NEVER put strong magnets near inductors unless you want to potentially destroy your driver.

    cheers,
    george.

  3. #3
    Light freak
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    Digging the magnet idea!


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  4. #4
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    Quote Originally Posted by georges80
    Buck/boost etc drivers utilise an inductor for power conversion. The inductor DOES not like being next to strong magnets that will basically saturate/detune etc the inductor.

    NEVER put strong magnets near inductors unless you want to potentially destroy your driver.

    cheers,
    george.
    Yep! As I said I'm testing a few ideas. Might do a weekend long bench test
    Will be interesting to see how it works out long term. The micro puck is 1.5-2cm away from the magnets.
    I did a little bench testing and found that the output visibly dropped off within 1cm of the magnets, more so with the micropuck rotated one way. Mounted accordingly.
    Next build will be 4-5cm... and I'm using a nicer driver
    DIY LED Bike Lights:
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  5. #5
    www.hahntronix.com
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    I'd have to agree with georges80, the magnet could very well saturate the core of your driver's inductor. Everything else will go to hell after that. Inductor heats up. Resistance of inductor may change. You get really weird uncontrolled amounts of current thru the LED.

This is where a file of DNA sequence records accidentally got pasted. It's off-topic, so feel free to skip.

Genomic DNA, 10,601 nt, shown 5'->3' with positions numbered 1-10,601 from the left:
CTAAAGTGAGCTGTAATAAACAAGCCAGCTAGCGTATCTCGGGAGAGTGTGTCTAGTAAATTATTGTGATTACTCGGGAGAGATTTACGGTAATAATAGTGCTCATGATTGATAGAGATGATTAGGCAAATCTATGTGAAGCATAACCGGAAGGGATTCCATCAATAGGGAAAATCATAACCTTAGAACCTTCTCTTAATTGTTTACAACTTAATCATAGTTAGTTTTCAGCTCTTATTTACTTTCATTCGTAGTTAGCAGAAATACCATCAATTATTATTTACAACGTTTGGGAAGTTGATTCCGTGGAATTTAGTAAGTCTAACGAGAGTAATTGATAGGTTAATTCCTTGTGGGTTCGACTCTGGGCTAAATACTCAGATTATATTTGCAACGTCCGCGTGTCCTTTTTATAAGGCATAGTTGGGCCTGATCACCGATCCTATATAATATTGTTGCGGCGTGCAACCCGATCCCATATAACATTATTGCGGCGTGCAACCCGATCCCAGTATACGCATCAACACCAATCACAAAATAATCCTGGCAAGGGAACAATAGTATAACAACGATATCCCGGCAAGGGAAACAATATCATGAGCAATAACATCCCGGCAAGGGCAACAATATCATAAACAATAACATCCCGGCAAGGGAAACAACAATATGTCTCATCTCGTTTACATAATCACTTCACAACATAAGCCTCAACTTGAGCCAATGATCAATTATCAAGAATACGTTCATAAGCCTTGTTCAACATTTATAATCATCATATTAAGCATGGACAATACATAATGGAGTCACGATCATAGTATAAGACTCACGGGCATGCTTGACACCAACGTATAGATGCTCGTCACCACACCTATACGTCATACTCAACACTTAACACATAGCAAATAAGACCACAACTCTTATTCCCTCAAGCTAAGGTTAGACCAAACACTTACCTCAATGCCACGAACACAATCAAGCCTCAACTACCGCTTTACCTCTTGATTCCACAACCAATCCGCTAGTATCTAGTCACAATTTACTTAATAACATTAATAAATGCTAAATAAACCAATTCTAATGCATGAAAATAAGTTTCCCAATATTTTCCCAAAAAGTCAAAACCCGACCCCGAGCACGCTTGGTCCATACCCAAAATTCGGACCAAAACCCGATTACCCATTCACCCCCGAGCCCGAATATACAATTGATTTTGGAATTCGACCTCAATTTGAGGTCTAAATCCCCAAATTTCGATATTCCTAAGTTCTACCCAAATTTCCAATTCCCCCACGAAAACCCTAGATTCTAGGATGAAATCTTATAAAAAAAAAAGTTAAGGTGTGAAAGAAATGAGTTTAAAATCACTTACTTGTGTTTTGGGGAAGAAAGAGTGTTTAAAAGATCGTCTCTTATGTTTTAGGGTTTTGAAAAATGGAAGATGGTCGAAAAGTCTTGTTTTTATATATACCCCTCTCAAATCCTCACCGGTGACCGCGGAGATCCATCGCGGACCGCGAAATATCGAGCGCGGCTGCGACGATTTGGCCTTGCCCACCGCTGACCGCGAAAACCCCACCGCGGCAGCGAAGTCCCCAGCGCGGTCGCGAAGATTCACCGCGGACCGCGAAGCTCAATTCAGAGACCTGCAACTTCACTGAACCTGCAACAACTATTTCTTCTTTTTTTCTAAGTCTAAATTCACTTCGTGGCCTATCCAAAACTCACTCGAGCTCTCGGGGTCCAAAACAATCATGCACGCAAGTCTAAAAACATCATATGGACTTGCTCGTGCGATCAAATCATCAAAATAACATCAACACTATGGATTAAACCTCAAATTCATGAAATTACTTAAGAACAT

I think Chester Gould (author of original Dick Tracy comics) said it best: "The nation that controls magnetism will control the world."

    I'll have to try the experiment of holding a Neodymium magnet near the inductor of one of my buck drivers some time and see how the current thru the current sense resistor changes. I suspect it will mess things up.

    I've been experimenting with the Dual-Lok velcro that Scar uses lately. Will have to post some of my ideas soon, since I'm getting out of the little lights that go on a helmet market.

    Mark
    Nimium est melior!

  6. #6
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    yeah, that's an awesome idea! I commute a lot so I want something that I can easily take off and take with me when I make small stops for errands. With a nice light, you just want to be sure that some jackass doesn't just swipe it off your bike, but it makes each stop more of a hassle. I've begun carrying all my repair kit things in my messenger bag so that I don't have to unclamp a saddle bag. Magnet lights- killer idea!